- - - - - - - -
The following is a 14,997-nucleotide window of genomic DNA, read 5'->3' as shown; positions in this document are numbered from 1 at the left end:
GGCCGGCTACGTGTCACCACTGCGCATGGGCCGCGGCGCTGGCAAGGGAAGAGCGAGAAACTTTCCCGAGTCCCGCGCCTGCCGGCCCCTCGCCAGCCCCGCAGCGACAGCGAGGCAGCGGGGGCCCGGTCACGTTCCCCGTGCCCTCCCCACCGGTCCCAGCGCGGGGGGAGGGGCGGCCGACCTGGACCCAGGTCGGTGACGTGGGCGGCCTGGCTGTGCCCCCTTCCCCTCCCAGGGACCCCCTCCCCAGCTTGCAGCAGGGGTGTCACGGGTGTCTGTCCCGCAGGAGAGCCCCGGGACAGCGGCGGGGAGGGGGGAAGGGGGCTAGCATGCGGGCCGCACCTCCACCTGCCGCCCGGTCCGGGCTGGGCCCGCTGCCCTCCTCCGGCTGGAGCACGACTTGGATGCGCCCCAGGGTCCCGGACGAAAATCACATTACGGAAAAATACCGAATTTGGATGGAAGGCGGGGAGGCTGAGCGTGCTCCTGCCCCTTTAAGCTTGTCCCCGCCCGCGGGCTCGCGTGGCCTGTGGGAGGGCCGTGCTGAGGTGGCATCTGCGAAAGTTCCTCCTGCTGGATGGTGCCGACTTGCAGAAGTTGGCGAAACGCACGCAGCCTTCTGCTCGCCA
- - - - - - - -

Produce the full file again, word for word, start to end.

The following is a 14,997-nucleotide window of genomic DNA, read 5'->3' as shown; positions in this document are numbered from 1 at the left end:
GGCCGGCTACGTGTCACCACTGCGCATGGGCCGCGGCGCTGGCAAGGGAAGAGCGAGAAACTTTCCCGAGTCCCGCGCCTGCCGGCCCCTCGCCAGCCCCGCAGCGACAGCGAGGCAGCGGGGGCCCGGTCACGTTCCCCGTGCCCTCCCCACCGGTCCCAGCGCGGGGGGAGGGGCGGCCGACCTGGACCCAGGTCGGTGACGTGGGCGGCCTGGCTGTGCCCCCTTCCCCTCCCAGGGACCCCCTCCCCAGCTTGCAGCAGGGGTGTCACGGGTGTCTGTCCCGCAGGAGAGCCCCGGGACAGCGGCGGGGAGGGGGGAAGGGGGCTAGCATGCGGGCCGCACCTCCACCTGCCGCCCGGTCCGGGCTGGGCCCGCTGCCCTCCTCCGGCTGGAGCACGACTTGGATGCGCCCCAGGGTCCCGGACGAAAATCACATTACGGAAAAATACCGAATTTGGATGGAAGGCGGGGAGGCTGAGCGTGCTCCTGCCCCTTTAAGCTTGTCCCCGCCCGCGGGCTCGCGTGGCCTGTGGGAGGGCCGTGCTGAGGTGGCATCTGCGAAAGTTCCTCCTGCTGGATGGTGCCGACTTGCAGAAGTTGGCGAAACGCACGCAGCCTTCTGCTCGCCA